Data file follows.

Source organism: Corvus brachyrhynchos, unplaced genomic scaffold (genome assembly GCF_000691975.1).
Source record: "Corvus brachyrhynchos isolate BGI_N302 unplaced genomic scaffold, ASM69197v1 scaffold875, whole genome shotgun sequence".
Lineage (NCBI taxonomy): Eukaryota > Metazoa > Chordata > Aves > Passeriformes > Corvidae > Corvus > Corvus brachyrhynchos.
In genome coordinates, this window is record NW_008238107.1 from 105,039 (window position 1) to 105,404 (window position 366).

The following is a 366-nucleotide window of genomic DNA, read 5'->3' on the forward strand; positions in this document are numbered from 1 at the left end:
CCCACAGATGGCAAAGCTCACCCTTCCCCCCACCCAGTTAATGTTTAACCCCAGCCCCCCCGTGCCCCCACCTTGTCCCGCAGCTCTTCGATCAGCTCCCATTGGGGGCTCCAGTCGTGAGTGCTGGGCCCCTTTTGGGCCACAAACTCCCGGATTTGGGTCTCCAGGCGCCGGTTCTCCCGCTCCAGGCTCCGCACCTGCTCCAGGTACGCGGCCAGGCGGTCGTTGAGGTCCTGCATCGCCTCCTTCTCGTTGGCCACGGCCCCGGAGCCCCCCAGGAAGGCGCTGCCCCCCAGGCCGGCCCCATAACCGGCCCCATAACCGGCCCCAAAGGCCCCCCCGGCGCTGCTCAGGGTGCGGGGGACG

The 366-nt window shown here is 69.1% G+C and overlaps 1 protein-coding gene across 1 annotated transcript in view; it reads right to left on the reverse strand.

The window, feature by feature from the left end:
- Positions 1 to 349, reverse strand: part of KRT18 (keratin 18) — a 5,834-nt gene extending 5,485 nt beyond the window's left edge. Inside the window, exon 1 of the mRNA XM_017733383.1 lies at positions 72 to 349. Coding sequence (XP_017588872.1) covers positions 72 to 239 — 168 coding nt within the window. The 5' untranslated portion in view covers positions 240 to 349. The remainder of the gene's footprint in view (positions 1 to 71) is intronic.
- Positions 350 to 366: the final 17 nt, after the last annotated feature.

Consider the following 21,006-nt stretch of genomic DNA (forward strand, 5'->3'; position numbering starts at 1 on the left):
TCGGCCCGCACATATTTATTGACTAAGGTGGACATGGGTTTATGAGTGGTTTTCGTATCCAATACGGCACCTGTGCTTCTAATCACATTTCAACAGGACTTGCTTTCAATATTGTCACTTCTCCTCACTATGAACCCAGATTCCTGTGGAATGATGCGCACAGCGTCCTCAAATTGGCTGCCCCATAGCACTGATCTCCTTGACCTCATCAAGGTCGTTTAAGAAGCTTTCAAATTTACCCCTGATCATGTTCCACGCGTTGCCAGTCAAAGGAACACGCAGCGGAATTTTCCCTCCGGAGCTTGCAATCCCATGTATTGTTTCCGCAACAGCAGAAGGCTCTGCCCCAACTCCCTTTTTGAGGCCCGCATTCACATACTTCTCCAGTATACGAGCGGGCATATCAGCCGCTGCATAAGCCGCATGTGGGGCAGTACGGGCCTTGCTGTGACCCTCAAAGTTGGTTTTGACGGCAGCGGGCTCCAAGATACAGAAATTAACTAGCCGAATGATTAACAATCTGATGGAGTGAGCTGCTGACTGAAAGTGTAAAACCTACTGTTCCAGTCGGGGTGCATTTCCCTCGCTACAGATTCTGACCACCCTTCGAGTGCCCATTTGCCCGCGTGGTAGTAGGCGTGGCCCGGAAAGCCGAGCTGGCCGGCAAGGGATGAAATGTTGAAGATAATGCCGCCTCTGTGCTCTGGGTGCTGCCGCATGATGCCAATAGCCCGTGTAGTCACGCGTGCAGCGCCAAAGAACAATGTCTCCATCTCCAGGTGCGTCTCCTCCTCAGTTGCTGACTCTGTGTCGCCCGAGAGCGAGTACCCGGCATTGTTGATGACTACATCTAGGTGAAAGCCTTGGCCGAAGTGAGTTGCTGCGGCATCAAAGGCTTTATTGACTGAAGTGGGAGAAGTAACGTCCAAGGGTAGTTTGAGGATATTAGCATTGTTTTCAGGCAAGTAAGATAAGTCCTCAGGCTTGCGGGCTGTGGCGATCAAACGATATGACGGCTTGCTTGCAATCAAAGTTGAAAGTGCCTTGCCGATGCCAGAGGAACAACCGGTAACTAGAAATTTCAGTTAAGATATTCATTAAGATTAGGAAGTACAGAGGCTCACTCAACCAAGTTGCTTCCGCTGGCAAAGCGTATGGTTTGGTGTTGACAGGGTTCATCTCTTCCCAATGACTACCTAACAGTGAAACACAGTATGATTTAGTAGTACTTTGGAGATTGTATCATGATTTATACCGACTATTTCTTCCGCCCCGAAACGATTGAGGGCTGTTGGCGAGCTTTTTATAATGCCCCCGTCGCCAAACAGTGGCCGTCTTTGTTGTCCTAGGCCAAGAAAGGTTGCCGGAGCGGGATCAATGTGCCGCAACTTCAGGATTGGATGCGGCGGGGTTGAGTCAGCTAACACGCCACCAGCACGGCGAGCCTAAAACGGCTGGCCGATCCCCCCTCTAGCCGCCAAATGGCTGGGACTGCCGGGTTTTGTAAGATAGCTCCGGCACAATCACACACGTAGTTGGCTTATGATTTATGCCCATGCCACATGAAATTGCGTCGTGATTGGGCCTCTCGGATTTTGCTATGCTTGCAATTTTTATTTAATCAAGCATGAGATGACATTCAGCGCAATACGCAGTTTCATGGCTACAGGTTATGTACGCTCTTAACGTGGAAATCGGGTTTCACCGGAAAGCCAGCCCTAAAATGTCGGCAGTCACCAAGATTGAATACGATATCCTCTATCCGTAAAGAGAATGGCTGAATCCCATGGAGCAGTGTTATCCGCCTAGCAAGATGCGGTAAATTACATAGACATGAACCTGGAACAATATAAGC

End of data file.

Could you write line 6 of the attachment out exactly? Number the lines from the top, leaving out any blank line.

CCCACAGATGGCAAAGCTCACCCTTCCCCCCACCCAGTTAATGTTTAACCCCAGCCCCCCCGTGCCCCCACCTTGTCCCGCAGCTCTTCGATCAGCTCCCATTGGGGGCTCCAGTCGTGAGTGCTGGGCCCCTTTTGGGCCACAAACTCCCGGATTTGGGTCTCCAGGCGCCGGTTCTCCCGCTCCAGGCTCCGCACCTGCTCCAGGTACGCGGCCAGGCGGTCGTTGAGGTCCTGCATCGCCTCCTTCTCGTTGGCCACGGCCCCGGAGCCCCCCAGGAAGGCGCTGCCCCCCAGGCCGGCCCCATAACCGGCCCCATAACCGGCCCCAAAGGCCCCCCCGGCGCTGCTCAGGGTGCGGGGGACG